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StringDictionary Class

The StringDictionary class is useful to count and sort a collection of unique strings. GenoPro uses the StringDictionary to create an index of last names.

Method Description
Add(strKey [,strValue]) Adds a unique key to the dictionary. If the key is already there, increase its counter without modifying its value.
Added(strKey [,strValue]) Same as the Add method, however returns true if the key was added, and returns false if the key was already there.
SortByKey() Sorts the keys alphabetically.
SortByCounter() Sorts the keys from the smallest to the largest counter. In other words, the key having the largest counter will be found at the end of the collection.
SortByValue() Sorts the keys by their values.
Reverse() Reverses the order of the keys in the dictionary.
Clear() Empties the dictionary.  

 

Property Description
Count Returns the number of unique keys in the dictionary.
Key(iKey) Gets the key name at a given position. Raises an error if the index iKey  is negative or out of range.
KeyCounter(iKey | strKey) Gets the number of instances a key has been added. The counter may be accessed by index or by the key name.
The KeyCounter is also a write property. As a result, you can tweak the counter if necessary.
Example: oStringDictionary.KeyCounter("A") = 65
Raises an error if the index is out of range or if the key name is not present in the dictionary.
KeyValue(iKey | strKey) Gets/Sets set the value of a given key. The value may be accessed by index or by the key name.
The key will be added to the dictionary if not already present. This property does not modify the instance counter.

By default, the keys are stored in the order in which they have been added, unless the collection has been sorted or reversed.

For readability, accuracy and reliability, the keys are case sensitive. In other words, StringDictionary.Add("abc") and StringDictionary.Add("ABC") would add two distinct keys to the dictionary. If you want the keys to be independent of case, accents or punctuation, you are welcome to use any combination of the utility methods StrStripAccents, StrStripAccentsLCase, StrStripAccentsUCase or StrStripPunctuation.

Usage:
Counting unique keys is can be useful for computing statistics or displaying most and least popular items. For instance, using the StringDictionary object, you can determine the top 20 most popular first name, or occupations.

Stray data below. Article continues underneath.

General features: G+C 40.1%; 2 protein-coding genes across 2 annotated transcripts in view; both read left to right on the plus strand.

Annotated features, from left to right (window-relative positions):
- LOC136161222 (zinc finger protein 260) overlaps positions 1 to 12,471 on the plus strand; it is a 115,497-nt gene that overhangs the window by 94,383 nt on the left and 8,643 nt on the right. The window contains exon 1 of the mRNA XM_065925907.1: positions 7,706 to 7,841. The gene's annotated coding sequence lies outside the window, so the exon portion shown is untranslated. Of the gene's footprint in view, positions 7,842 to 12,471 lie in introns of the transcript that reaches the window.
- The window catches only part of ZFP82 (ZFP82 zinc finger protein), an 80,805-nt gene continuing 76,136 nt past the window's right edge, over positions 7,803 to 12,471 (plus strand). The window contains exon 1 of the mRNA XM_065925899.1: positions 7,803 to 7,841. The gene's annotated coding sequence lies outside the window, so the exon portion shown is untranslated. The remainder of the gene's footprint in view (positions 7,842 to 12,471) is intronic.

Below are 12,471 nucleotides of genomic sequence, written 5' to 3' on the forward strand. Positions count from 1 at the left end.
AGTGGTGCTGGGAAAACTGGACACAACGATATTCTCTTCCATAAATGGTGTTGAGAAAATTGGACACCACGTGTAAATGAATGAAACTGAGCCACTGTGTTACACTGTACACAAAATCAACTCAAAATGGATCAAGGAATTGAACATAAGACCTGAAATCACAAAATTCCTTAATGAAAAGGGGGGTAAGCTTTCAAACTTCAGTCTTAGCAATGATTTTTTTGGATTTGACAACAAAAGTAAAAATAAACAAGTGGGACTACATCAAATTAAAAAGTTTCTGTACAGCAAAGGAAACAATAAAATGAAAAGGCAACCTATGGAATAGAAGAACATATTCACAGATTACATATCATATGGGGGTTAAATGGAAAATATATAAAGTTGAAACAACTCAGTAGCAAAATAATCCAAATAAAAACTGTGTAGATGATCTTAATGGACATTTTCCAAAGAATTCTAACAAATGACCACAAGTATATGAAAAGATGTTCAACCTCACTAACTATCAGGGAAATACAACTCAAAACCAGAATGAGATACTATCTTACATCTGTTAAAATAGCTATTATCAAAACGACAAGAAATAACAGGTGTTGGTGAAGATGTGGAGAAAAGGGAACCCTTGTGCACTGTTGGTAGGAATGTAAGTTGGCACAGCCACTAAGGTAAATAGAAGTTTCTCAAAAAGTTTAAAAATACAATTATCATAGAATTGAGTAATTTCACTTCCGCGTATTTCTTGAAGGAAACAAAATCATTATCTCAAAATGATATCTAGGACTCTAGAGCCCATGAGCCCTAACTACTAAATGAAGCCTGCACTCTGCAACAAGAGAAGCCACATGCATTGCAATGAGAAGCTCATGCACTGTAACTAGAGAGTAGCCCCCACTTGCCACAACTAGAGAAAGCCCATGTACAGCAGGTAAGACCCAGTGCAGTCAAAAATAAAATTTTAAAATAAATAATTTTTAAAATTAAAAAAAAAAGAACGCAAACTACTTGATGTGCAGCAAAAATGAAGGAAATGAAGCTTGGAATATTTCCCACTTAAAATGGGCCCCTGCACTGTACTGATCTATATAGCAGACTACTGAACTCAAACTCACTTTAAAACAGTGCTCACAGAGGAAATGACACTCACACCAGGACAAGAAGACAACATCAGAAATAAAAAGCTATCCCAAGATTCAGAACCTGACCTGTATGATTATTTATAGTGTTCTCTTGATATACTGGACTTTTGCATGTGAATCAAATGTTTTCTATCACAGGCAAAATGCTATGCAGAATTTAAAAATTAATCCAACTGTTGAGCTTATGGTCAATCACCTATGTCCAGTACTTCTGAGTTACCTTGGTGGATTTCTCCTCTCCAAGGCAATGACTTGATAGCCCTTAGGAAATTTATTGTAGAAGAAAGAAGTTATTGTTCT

Example:
The following sample code shows the use of the StringDictionary. In this example, the value of each key is unused. Please notice the output produced four unique keys. This is because the lowercase "b" key is distinct from its uppercase "B". There are two entries under the key "A"  and one entry for the other keys. If we were to get the key values, we would get "Automobile", "Bicycle", "Car" and "Bogey" respectively. The key value "Airplane" would has been discarded because the key "A" was already there when added.

Dim oStringDictionary Set oStringDictionary = Util.NewStringDictionary() oStringDictionary.Add "A", "Automobile"
oStringDictionary.Add "B", "Bicycle"
oStringDictionary.Add "C", "Car"
oStringDictionary.Add "A", "Airplane"
oStringDictionary.Add "b", "Bus"
'oStringDictionary.SortByValue()
Report.WriteFormattedBr "Number of Unique Keys: {}",
oStringDictionary.Count
iKeyLast = oStringDictionary.Count - 1 ' Index of the last key
For iKey = 0 To iKeyLast Report.WriteFormattedBr " The dictionary key {} at index {} has a counter of {}", oStringDictionary.Key(iKey), iKey, oStringDictionary.
KeyCounter(iKey) Next
The output is:
Number of Unique Keys: 4
The dictionary key A at index 0 has a counter of 2
The dictionary key B at index 1 has a counter of 1
The dictionary key C at index 2 has a counter of 1
The dictionary key b at index 3 has a counter of 1

What's Next?
In the example above, we have discovered the key values are discarded. If we want to keep (or group) the key values under a given key, we need to use the ObjectRepertory rather than the StringDictionary. The ObjectRepertory does keep all key values, and is therefore capable of producing the following output:

Number of Unique Keys: 4
The dictionary key A at index 0 has a counter of 2 containing { "Automobile", "Airplane" }
The dictionary key B at index 1 has a counter of 1 containing { "Bicycle" }
The dictionary key C at index 2 has a counter of 1 containing { "Car" }
The dictionary key b at index 3 has a counter of 1 containing { "Bus" }

See Also:
ObjectRepertory

 

 

 

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